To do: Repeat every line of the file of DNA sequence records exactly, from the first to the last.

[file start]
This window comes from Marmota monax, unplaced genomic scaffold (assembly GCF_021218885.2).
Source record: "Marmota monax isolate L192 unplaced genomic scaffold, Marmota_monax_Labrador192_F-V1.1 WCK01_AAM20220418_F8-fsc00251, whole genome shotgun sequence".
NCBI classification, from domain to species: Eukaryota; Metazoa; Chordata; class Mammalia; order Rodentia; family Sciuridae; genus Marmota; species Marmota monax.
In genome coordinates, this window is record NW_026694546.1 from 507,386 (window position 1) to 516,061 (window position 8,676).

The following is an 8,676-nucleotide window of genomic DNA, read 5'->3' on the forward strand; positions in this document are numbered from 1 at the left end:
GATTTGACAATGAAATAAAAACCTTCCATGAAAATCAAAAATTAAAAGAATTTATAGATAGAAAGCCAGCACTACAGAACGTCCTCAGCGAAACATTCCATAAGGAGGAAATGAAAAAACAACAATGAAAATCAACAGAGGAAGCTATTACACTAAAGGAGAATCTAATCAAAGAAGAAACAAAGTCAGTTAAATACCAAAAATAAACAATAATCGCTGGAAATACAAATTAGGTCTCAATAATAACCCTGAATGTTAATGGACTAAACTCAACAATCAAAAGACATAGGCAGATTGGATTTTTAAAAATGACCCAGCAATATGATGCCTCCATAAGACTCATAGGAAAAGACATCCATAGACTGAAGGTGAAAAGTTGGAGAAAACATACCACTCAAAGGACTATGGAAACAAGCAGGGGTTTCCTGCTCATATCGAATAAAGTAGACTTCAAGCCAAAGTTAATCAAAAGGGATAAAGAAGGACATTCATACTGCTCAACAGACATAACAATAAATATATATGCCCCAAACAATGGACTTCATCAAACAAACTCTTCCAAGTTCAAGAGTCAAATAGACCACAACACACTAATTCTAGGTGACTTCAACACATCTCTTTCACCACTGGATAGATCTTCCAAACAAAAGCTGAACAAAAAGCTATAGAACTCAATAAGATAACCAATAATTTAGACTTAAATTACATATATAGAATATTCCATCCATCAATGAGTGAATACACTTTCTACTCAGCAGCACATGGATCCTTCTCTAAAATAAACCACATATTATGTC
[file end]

This window comes from Marmota monax, unplaced genomic scaffold (assembly GCF_021218885.2).
Source record: "Marmota monax isolate L192 unplaced genomic scaffold, Marmota_monax_Labrador192_F-V1.1 WCK01_AAM20220418_F8-fsc00251, whole genome shotgun sequence".
NCBI classification, from domain to species: Eukaryota; Metazoa; Chordata; class Mammalia; order Rodentia; family Sciuridae; genus Marmota; species Marmota monax.
In genome coordinates, this window is record NW_026694546.1 from 507,386 (window position 1) to 516,061 (window position 8,676).

The following is an 8,676-nucleotide window of genomic DNA, read 5'->3' on the forward strand; positions in this document are numbered from 1 at the left end:
GATTTGACAATGAAATAAAAACCTTCCATGAAAATCAAAAATTAAAAGAATTTATAGATAGAAAGCCAGCACTACAGAACGTCCTCAGCGAAACATTCCATAAGGAGGAAATGAAAAAACAACAATGAAAATCAACAGAGGAAGCTATTACACTAAAGGAGAATCTAATCAAAGAAGAAACAAAGTCAGTTAAATACCAAAAATAAACAATAATCGCTGGAAATACAAATTAGGTCTCAATAATAACCCTGAATGTTAATGGACTAAACTCAACAATCAAAAGACATAGGCAGATTGGATTTTTAAAAATGACCCAGCAATATGATGCCTCCATAAGACTCATAGGAAAAGACATCCATAGACTGAAGGTGAAAAGTTGGAGAAAACATACCACTCAAAGGACTATGGAAACAAGCAGGGGTTTCCTGCTCATATCGAATAAAGTAGACTTCAAGCCAAAGTTAATCAAAAGGGATAAAGAAGGACATTCATACTGCTCAACAGACATAACAATAAATATATATGCCCCAAACAATGGACTTCATCAAACAAACTCTTCCAAGTTCAAGAGTCAAATAGACCACAACACACTAATTCTAGGTGACTTCAACACATCTCTTTCACCACTGGATAGATCTTCCAAACAAAAGCTGAACAAAAAGCTATAGAACTCAATAAGATAACCAATAATTTAGACTTAAATTACATATATAGAATATTCCATCCATCAATGAGTGAATACACTTTCTACTCAGCAGCACATGGATCCTTCTCTAAAATAAACCACATATTATGTC